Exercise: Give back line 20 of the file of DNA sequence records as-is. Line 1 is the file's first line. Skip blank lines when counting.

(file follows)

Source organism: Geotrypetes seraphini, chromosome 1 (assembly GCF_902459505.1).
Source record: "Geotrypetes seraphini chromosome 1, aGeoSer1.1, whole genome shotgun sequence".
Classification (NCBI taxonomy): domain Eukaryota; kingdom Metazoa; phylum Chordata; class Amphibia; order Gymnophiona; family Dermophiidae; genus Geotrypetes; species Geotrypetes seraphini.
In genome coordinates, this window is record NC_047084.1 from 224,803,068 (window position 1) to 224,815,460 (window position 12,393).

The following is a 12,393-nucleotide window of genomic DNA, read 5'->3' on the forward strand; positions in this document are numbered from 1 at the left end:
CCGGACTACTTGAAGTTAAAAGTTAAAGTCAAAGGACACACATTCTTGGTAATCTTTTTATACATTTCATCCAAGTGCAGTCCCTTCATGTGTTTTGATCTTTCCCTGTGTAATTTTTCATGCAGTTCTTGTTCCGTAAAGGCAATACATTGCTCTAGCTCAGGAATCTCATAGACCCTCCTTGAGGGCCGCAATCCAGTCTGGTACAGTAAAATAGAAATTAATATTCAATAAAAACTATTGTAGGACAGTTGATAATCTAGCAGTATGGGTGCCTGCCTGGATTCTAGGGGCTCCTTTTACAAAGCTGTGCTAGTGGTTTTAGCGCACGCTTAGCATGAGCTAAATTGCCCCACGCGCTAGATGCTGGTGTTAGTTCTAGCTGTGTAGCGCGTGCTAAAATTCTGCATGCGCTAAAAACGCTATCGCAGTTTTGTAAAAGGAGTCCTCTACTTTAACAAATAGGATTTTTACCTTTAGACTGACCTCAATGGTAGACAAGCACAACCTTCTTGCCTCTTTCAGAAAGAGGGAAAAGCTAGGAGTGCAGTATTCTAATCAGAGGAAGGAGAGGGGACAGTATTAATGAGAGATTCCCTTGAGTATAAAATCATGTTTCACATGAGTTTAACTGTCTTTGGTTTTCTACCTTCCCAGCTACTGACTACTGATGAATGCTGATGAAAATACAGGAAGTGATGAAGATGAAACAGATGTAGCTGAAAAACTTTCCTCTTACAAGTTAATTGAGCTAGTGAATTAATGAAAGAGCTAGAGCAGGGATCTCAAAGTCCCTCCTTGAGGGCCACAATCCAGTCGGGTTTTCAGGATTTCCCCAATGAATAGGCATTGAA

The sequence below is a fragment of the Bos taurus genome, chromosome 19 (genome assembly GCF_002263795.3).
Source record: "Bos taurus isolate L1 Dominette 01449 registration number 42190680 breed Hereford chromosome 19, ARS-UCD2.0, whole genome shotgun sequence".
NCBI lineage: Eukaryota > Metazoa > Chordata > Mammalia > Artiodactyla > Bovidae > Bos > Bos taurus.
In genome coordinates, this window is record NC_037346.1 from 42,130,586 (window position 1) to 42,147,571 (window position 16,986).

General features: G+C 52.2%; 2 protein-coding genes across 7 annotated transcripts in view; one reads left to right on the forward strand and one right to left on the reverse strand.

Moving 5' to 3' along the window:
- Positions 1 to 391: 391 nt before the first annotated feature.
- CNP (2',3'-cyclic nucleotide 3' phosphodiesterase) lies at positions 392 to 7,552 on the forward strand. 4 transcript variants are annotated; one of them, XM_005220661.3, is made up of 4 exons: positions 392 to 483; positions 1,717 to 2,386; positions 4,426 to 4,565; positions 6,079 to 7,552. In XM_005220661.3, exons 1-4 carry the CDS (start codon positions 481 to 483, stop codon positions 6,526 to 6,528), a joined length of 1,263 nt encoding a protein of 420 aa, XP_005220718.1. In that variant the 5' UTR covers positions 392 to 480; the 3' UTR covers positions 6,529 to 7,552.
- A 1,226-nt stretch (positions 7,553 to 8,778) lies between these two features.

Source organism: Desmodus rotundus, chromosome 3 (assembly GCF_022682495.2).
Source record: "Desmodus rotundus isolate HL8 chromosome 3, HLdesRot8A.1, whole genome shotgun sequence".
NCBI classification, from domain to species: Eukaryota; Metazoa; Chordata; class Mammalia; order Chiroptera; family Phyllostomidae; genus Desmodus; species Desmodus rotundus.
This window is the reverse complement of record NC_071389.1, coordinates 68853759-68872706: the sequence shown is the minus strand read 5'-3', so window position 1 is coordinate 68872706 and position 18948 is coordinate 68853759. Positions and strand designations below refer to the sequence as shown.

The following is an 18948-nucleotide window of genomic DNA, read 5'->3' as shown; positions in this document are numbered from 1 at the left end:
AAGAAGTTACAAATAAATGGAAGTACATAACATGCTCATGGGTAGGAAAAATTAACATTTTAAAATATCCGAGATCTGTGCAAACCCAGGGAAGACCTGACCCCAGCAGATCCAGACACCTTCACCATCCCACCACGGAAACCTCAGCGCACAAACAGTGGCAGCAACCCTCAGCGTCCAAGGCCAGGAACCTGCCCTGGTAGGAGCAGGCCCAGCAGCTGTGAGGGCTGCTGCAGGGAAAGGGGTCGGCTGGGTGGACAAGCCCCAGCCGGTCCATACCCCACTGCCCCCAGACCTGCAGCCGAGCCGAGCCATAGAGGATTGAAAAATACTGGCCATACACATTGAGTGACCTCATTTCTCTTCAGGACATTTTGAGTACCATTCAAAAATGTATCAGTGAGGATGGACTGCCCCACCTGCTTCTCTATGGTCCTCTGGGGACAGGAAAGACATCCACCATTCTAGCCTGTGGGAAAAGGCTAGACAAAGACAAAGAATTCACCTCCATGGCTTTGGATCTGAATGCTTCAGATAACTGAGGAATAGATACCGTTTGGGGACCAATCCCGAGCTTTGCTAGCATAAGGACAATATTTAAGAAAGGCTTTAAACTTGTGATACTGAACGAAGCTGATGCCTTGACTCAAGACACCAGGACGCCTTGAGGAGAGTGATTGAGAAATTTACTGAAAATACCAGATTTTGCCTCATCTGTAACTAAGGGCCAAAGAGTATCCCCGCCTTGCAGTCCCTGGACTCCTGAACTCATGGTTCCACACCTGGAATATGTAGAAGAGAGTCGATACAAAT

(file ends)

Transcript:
The following is an 18948-nucleotide window of genomic DNA, read 5'->3' as shown; positions in this document are numbered from 1 at the left end: